It sounds counterintuitive, but departure of Hewlett-Packard CEO Carly Fiorina from Cisco’s board suggests closer ties between the technology titans, analysts say.
The companies characterized Fiorina’s move as a “personal decision,” but were quick to defuse rift talk.
“(CEO) John Chambers has said in the past he would like HP and Cisco to become closer partners,” Cisco spokeswoman Robyn Jenkins told internetnews.com “We look forward to the opportunity to explore a new, broadened relationship with HP.”
She declined to speculate what areas might be ripe for joint efforts.
Vijay Bhagavath, a networking analyst at Forrester Research, said a closer alliance is smart business for both companies.
“My guess is that Cisco and HP want to build a strategic alliance in servers and networking,” Bhagavath said. “They could tackle larger customers and offer one stop-shopping.”
Network gear giant Cisco
needs to find new markets if it hopes to keep growing, and beat back challenges from Dell and others, Bhagavath said.
So why did Fiorina step down? Industry watchers believe her decision was designed to head-off future conflict-of-interest concerns. With corporate ethics under scrutiny, it would be unwise for Fiorina to shape Cisco policies that could affect deal flow to her own company.
If increasing cooperation is approaching, it would be consistent with Fiorina’s long-held strategy.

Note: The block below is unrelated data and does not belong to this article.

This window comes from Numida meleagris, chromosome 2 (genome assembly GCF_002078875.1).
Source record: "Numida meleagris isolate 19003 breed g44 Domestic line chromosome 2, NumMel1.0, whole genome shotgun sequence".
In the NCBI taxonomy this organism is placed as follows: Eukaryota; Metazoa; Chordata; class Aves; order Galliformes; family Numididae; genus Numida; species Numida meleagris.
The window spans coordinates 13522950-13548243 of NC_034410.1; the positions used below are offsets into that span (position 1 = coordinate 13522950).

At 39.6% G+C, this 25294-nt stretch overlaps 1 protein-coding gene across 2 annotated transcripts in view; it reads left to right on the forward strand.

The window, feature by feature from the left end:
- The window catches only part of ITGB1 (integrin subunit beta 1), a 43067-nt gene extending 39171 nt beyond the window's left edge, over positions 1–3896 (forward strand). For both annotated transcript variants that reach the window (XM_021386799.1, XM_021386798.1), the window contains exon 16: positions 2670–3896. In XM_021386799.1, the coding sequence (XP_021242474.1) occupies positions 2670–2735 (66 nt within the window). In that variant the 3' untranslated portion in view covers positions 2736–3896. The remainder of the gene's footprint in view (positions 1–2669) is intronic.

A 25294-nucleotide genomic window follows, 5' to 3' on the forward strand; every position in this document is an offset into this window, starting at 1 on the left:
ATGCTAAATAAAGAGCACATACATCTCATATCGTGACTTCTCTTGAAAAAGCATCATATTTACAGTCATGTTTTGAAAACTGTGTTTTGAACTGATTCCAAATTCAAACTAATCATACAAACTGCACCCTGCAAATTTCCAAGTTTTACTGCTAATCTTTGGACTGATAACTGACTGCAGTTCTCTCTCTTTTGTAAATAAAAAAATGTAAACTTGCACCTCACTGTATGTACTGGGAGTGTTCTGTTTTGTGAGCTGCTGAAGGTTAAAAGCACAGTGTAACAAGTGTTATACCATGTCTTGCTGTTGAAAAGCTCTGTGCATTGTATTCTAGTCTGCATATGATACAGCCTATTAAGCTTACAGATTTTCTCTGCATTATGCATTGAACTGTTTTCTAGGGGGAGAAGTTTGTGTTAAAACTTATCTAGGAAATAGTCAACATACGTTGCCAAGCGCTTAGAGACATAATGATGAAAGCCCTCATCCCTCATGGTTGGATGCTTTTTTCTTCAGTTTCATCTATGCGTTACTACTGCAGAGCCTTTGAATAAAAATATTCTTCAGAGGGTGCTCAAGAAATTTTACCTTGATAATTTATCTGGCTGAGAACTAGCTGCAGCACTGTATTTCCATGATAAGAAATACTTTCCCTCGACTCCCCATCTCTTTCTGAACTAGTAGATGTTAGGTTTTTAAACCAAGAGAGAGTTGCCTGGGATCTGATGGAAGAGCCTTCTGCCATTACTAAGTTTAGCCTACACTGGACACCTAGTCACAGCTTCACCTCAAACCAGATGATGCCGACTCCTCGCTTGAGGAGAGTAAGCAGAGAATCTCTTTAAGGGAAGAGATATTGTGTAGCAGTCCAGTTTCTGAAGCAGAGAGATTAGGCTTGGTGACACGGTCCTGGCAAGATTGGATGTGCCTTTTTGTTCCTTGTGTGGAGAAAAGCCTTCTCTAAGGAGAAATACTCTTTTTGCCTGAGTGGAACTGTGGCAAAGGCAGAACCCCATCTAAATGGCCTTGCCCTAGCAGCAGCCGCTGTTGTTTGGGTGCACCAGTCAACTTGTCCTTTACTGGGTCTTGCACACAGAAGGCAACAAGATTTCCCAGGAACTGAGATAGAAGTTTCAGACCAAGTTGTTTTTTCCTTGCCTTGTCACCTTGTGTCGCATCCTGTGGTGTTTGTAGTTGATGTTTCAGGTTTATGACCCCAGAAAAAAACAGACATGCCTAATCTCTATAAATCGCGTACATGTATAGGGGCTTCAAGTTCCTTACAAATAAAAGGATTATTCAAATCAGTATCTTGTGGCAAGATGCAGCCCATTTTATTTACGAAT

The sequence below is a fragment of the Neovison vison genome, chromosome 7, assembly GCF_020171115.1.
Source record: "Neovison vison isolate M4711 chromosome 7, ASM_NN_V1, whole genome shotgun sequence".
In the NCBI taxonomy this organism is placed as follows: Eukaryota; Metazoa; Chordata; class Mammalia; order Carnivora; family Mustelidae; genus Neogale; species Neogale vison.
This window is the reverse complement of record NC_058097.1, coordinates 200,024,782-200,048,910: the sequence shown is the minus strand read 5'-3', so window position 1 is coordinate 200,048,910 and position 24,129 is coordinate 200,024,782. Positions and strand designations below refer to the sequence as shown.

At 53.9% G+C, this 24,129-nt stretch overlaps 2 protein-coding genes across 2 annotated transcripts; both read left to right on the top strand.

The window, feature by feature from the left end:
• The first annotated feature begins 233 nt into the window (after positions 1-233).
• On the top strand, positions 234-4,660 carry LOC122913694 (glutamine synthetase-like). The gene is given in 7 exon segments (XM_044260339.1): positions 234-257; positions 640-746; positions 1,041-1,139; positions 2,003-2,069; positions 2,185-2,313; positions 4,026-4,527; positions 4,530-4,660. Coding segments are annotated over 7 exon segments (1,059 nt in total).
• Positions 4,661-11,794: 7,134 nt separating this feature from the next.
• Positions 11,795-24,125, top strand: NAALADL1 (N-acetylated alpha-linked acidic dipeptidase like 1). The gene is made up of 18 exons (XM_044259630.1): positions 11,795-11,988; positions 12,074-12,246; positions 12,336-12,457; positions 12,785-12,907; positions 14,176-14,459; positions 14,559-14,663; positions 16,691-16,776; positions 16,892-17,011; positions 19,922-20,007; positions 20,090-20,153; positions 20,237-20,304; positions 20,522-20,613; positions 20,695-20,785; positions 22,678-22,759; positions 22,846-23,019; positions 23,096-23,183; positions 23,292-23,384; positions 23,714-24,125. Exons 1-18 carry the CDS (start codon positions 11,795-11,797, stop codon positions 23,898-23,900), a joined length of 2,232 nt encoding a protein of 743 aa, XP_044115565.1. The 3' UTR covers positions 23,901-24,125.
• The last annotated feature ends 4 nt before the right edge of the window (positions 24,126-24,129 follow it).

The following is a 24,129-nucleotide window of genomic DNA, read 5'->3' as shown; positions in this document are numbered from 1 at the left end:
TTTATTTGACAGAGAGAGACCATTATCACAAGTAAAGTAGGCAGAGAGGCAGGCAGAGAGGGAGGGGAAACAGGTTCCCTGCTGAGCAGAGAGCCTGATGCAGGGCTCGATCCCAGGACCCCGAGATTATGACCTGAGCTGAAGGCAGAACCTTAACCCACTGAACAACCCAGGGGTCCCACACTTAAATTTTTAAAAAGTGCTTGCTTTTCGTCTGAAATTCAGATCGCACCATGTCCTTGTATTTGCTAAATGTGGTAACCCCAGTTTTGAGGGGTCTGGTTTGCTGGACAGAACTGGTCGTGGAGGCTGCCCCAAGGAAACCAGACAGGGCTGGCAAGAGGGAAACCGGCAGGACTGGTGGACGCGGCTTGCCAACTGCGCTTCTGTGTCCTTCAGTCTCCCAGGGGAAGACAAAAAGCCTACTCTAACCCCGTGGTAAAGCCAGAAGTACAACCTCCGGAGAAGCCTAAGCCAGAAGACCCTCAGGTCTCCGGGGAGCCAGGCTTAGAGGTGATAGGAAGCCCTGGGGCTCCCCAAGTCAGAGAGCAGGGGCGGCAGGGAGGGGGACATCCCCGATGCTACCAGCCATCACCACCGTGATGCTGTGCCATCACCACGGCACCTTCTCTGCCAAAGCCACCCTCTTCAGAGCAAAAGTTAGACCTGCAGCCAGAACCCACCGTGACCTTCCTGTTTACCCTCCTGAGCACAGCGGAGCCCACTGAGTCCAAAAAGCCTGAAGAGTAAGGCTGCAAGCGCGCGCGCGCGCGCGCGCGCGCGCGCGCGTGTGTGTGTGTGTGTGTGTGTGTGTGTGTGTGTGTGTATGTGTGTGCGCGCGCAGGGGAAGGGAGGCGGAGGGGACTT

“A tightened HP/Cisco partnership (when competitor Sun was cozying up to Lucent) was one of the hallmarks of Fiorina’s early tenure as CEO but fell victim to the downturn,” said Richard Chu, an analyst with SG Cowen in Boston.
He added that this move may be “a prelude to an effort to revitalize early initiatives.”
Not that the companies have been strangers. Earlier this year HP, which makes computers and printers, and Cisco announced wireless local area network
HP’s services division also uses Cisco gear in its network design business. There is minor product overlap. HP makes a line of switches, but the business is small compared to Cisco’s and not viewed as a threat to chisel market share.
For its part, Chambers has been upbeat about a rebound in IT spending, but is also looking to boost Cisco’s revenue. Expanded partnership with HP
, which has a presence in the coveted small and medium business market could help.
Fiorina is best know for successfully leading HP through the rocky acquisition of Compaq. She joined the board of the Cisco in January 2001, resigning from the boards at Kellogg Company and Merck and Co. to manage her time.
When her term Cisco term expires in November, she will serve on only one board — HP’s, and as chair.